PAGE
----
Has Salisbury’s Downtown “Death Valley” Reached a Critical Mass?

Posted on January 26, 2015

Steve Mensing, Editor

♦ Downtown Salisbury observers are noting the alarming growth of vacant store fronts and closed restaurants throughout the Downtown area.

Brick Street (East Fisher) seems to be melting down before our eyes.  Expressions, a head shop prospering like a roach surviving the Jurassic age, stands stoically by while the the stores and restaurants around it go out of existence.  Chef Santos’s Restaurant is moving toward the soul survivor category.  “Benchwarmers”, its Tyveck swathed façade still not up to snuff, has its doors open, but for how much longer?  Cooper’s closed its doors ages ago.  Cartucci’s Restaurant, a once popular restaurant, struggles on after mysteriously closing a few weeks ago.  Is no one hearing the alarms going off at the nursing station?

The first block of East Innes struggles to keep from drowning despite its riptide of vacancies and the rapid two month closing of “Chick N’ Ale”.  Perhaps among the elite restaurants in all of Salisbury is “Bangkok Downtown”.  It appears empty many weekday nights.  The opposite side of the first block of East Innes remains shell shocked since “George’s Restaurant” and its metal detector doors remained locked forever.  Was it a trigger happy patron or the hardluck pizza?

Both sides of North Main from the 100 block to the 400 block are a virtual Bermuda Triangle of chronic restaurant and store closings. No restaurant or shop has survived there in the last few years. Basically its ducks in a shooting gallery. “Ethos” hit it n’ quit it within a year. Only “Hap’s” hotdog and hamburger cubby hole and Spanky’s ice cream/soda shop (with a new owner) are the lone survivors.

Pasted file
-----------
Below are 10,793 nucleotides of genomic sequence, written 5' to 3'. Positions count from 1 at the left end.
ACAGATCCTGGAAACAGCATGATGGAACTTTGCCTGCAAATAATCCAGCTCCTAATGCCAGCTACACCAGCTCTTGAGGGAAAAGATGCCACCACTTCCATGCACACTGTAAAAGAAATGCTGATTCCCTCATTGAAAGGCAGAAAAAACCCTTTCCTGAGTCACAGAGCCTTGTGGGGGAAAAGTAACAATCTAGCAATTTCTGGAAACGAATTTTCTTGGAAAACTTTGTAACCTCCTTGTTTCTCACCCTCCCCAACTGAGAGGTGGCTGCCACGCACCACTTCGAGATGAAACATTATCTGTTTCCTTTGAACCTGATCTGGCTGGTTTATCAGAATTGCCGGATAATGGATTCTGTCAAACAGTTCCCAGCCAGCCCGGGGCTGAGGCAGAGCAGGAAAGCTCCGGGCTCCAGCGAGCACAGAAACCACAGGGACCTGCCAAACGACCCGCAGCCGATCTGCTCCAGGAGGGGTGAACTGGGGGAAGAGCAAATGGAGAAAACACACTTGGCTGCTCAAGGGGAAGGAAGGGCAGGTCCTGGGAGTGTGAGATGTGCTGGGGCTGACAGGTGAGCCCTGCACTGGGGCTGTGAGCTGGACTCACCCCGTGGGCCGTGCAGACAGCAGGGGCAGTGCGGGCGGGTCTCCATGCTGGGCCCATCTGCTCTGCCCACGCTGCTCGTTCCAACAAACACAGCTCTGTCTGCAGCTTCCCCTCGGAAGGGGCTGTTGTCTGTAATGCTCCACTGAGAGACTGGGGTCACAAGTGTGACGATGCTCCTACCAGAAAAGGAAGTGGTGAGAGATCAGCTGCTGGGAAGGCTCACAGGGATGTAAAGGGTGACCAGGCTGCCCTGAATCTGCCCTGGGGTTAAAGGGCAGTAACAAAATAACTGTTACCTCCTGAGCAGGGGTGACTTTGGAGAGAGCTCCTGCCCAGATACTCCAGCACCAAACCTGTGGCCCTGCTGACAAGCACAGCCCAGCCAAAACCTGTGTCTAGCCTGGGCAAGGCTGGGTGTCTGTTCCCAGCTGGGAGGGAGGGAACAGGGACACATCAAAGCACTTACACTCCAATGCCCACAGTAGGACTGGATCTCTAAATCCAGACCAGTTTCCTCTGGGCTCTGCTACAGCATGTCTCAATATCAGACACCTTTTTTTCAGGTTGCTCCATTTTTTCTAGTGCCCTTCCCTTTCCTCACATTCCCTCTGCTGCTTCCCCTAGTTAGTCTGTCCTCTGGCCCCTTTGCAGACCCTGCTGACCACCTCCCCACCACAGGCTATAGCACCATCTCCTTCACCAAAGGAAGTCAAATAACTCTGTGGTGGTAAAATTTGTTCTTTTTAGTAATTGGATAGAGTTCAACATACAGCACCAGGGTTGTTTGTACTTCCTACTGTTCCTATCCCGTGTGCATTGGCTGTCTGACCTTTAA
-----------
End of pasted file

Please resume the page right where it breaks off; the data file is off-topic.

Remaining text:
The South Main badlands, where the Empire is “bulldozer ready” and store fronts are dolled up with graffiti and gang tags, has timed out.  The city needs to level at least 4 blocks of South Main before Salisbury’s mole people drag some hapless thrillseeker down into their burrows.

What causes all the restaurant and shop closings in Downtown Salisbury?  Market-based traffic calming: selling goods for which the public has little need at inflated prices? The excessive Downtown taxes (said to be highest in all of North Carolina?)  Lack of parking?  People fearing going Downtown after dark because of Salisbury’s mushrooming crime? Merchants bolting their doors early while some safety exists?  Costs of the brutal historic codes?  

Has a critical mass been achieved where so many store and restaurant closings means that even less people will show up in the Downtown area?

Will last rites be given when traffic calming finally comes to East Innes? Time to plead with Bentonville, Arkansas to move the Walmart Super Center to the first block North Main to begin stabilizing what’s left of Downtown.


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